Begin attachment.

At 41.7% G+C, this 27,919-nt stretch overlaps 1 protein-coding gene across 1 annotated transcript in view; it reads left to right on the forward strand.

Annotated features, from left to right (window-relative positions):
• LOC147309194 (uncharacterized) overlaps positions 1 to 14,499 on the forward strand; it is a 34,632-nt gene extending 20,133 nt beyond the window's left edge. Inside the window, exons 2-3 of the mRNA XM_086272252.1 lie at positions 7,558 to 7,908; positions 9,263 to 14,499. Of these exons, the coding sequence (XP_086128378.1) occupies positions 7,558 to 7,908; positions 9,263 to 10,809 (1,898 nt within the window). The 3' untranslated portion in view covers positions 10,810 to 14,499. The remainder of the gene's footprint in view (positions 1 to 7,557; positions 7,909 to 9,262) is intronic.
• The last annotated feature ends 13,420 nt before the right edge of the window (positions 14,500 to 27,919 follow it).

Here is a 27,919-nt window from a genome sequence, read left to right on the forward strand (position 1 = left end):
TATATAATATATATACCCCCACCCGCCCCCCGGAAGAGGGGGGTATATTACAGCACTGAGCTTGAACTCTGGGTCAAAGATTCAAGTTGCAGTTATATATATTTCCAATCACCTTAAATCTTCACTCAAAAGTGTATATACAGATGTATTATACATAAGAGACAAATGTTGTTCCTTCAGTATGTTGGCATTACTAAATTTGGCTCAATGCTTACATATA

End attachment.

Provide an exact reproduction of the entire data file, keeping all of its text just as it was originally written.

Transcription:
At 41.7% G+C, this 27,919-nt stretch overlaps 1 protein-coding gene across 1 annotated transcript in view; it reads left to right on the forward strand.

Annotated features, from left to right (window-relative positions):
• LOC147309194 (uncharacterized) overlaps positions 1 to 14,499 on the forward strand; it is a 34,632-nt gene extending 20,133 nt beyond the window's left edge. Inside the window, exons 2-3 of the mRNA XM_086272252.1 lie at positions 7,558 to 7,908; positions 9,263 to 14,499. Of these exons, the coding sequence (XP_086128378.1) occupies positions 7,558 to 7,908; positions 9,263 to 10,809 (1,898 nt within the window). The 3' untranslated portion in view covers positions 10,810 to 14,499. The remainder of the gene's footprint in view (positions 1 to 7,557; positions 7,909 to 9,262) is intronic.
• The last annotated feature ends 13,420 nt before the right edge of the window (positions 14,500 to 27,919 follow it).

Here is a 27,919-nt window from a genome sequence, read left to right on the forward strand (position 1 = left end):
TATATAATATATATACCCCCACCCGCCCCCCGGAAGAGGGGGGTATATTACAGCACTGAGCTTGAACTCTGGGTCAAAGATTCAAGTTGCAGTTATATATATTTCCAATCACCTTAAATCTTCACTCAAAAGTGTATATACAGATGTATTATACATAAGAGACAAATGTTGTTCCTTCAGTATGTTGGCATTACTAAATTTGGCTCAATGCTTACATATA